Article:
Here comes the next euro crisis
Romes battle with Brussels over the populist governments spending plans has many wondering if Italy will be the spark that sets off the next euro crisis.
Thats certainly possible, but experts say that the debt-laden country is just one risk among many.
Ten years after the 2008 global financial meltdown devastated the European economy, POLITICO asked six experts what could be the “black swan” event that could precipitate the next crisis.
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Italy is the elephant in the room
Wolfango Piccoli is the co-president and director of research at Teneo Intelligence.
Where we have made practically zero progress is crisis prevention. In some areas, we are even rowing back. Deposit insurance is virtually dead, and a fiscal capacity of around €20 billion is a cover-up, if that.
The dying embers of a burned EU flag. Where is the Continents next monetary crisis coming from? | Dan Kitwood/Getty Images
The reason is that the politics have gotten worse. The price to pay for those bailouts, reform packages, rescue funds, and European Central Bank bond-buying schemes has been political fragmentation, at first. But by now, this is morphing into outright polarization. And this is happening in both “core” and “periphery countries” as we saw in elections in France, Germany, Austria and Italy.
The most worrying thing is that Europe itself is becoming an ever-more salient issue cutting through parties, parliaments and populations. Pro- and anti-EU camps are competing in elections across Europe today.
The next crisis will not be sparked by some unpredictable “black swan.” Rather it will be brought about by a self-fulfilling prophecy: Banking systems showing weaknesses, countries losing access to debt markets — the next crisis movie is one we will likely have seen before.
At present, Italy is obviously the No. 1 candidate despite its decent economic fundamentals. However, investors are mainly concerned about the general policies and trajectory of the Italian government. Looking ahead, the risk is that Romes anti-EU stance will harden — possibly as a scapegoating strategy given the likely adverse impact of the budget on economic growth or simply as an electoral strategy for the 2019 European Parliament vote — leading to a sharp increase in market spreads and pushing some banks into a very difficult spot.
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Watch out for the banks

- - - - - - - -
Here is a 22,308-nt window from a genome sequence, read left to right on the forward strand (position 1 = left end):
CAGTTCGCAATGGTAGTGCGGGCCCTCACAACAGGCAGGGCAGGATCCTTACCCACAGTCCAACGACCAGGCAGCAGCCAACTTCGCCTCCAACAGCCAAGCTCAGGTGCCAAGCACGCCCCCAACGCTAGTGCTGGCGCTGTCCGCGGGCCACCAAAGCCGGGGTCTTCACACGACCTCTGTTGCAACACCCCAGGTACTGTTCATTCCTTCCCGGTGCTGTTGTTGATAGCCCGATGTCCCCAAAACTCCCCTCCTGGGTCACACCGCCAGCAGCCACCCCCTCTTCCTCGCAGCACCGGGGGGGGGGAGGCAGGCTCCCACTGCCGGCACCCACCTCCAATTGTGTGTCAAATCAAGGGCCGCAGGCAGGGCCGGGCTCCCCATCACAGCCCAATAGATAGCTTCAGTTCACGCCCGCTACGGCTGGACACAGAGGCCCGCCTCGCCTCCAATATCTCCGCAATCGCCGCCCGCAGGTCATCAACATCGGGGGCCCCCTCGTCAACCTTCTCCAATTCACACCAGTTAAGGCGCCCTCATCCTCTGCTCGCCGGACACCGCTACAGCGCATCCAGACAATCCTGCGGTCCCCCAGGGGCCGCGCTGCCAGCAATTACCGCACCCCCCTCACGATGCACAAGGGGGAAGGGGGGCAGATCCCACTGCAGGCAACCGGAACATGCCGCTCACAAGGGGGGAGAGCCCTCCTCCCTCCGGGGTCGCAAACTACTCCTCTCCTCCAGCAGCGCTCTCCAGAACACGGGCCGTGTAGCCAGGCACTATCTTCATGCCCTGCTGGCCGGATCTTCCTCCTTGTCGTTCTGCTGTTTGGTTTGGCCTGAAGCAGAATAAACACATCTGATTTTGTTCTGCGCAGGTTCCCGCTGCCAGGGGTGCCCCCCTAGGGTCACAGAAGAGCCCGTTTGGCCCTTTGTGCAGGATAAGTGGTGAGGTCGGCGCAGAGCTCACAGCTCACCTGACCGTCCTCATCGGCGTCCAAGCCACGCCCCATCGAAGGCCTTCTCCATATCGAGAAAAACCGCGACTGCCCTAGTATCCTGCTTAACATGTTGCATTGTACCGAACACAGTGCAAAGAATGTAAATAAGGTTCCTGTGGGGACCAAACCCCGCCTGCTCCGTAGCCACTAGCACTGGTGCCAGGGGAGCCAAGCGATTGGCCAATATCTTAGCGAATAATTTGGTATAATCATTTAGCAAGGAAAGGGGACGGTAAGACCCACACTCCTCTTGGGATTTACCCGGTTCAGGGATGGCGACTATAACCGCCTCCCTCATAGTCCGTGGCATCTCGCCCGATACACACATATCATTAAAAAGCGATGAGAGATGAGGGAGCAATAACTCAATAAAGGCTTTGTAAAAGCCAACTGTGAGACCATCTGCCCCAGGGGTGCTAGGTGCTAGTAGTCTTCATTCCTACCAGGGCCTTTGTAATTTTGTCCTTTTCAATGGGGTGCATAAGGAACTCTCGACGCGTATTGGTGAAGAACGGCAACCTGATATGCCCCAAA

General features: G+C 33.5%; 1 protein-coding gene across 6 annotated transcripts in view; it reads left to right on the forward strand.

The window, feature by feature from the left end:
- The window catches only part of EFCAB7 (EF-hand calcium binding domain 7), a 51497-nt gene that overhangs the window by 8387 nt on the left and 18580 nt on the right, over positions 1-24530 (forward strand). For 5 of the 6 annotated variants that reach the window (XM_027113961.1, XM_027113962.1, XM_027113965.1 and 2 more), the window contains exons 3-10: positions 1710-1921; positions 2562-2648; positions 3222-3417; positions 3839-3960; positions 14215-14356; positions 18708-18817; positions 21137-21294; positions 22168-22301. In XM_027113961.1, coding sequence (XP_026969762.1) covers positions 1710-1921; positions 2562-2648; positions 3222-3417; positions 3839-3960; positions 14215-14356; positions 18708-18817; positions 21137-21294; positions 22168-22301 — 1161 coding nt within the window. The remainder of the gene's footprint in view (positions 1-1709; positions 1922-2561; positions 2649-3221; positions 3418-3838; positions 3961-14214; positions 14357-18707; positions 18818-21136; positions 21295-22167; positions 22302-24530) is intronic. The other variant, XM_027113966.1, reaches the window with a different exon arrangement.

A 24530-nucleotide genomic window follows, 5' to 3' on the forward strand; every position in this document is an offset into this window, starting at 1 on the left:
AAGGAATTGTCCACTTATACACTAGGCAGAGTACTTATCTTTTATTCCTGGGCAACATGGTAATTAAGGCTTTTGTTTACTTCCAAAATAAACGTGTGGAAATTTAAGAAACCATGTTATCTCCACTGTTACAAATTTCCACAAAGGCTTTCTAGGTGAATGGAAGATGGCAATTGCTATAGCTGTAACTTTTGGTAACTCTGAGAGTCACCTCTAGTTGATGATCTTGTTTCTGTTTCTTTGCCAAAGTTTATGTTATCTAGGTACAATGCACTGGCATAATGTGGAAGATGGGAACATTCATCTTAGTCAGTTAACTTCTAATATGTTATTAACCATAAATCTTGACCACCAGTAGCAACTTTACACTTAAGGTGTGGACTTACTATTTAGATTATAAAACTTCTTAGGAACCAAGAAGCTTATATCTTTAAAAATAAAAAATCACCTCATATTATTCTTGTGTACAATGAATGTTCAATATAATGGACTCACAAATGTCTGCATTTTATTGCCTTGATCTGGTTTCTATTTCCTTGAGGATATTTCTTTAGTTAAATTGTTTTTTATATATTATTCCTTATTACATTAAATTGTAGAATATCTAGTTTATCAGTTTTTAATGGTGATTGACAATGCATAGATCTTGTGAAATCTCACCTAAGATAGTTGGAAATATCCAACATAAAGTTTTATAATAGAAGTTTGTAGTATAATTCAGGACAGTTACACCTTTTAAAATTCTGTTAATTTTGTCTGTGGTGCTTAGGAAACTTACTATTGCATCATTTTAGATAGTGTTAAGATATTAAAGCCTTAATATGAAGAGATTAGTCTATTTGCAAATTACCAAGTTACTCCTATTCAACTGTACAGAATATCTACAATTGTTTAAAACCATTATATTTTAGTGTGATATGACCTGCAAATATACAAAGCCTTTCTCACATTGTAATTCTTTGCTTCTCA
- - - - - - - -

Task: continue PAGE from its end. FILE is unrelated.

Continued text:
Isabel Schnabel is a professor of financial economics at Bonn University, and a member of the German Council of Economic Experts.
The European banking sector is in bad shape.
Many banks are still burdened with non-performing loans; their profitability is hampered by low interest rates and persisting over-capacities; and they have exposed themselves to higher risks by expanding maturity transformation or loosening credit standards. The expected rise in interest rates is likely to put further strain on interest margins in the short run and carries the danger of sharply declining asset prices.
Regulation has become much more complex, but it is unclear whether it has become more effective. Europe has left important risks unaddressed, in particular the regulation of banks sovereign exposures.
Instead of giving in to calls for deregulation, policymakers worried about the weakness of European banks should aim to increase banks resilience. This can be done through a sufficient capitalization of banks and the proactive use of new macroprudential tools that limit risks to the financial system as a whole. But it will also require a more resilient institutional architecture.
To be sure, the establishment of a European banking union with centralized supervision and a bank resolution mechanism is a major achievement. But there are still important gaps and financial markets remain fragmented, underlining the need for a deeper banking and capital markets union.
Progress is painfully slow and national interests increasingly dominate the debate. To prepare for the next crisis, Europe needs to take much bolder steps. Given limited fiscal and monetary space, the focus should be on the resilience of banks and the European architecture.
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Technology means vulnerability
George Papaconstantinou is a former Greek finance minister and part-time professor at the European University Institutes School of Transnational Governance.
The European financial crisis hit long before Greece made headlines in 2010 by asking for a bailout. And contrary to popular belief, it was a banking crisis, not a fiscal crisis. Back in 2008, after the Lehman Brothers collapse, international inter-bank markets froze and the U.S. crisis migrated to Europe.
The crisis exposed the systemic risks associated with the flawed architecture of the euro, which we set out to fix. We created financial backstops, reinforced the fiscal framework and stretched the ECBs mandate to assist banks and sovereigns. We reinforced capital adequacy in banks, and created a common supervisory framework.
The next crisis could well be due to a systemic tech failure inside a major institution that leads to a widespread failure of payment systems.
A decade later, and with enormous cost, the European economy is growing again. But we havent truly solved the problem.
Both the fiscal and banking unions remain incomplete today. And with high private and public debt, we remain vulnerable to future shocks.
Crucially, the disruption caused by digital transformation and innovation in the financial sector has amplified our vulnerability.
The next crisis could well be due to a systemic tech failure inside a major institution that leads to a widespread failure of payment systems. And with cyberthreats posing new dangers to global financial stability, operational risk has become the new systemic risk. It is todays most overlooked threat — and one over which regulators and policy makers still have little grasp.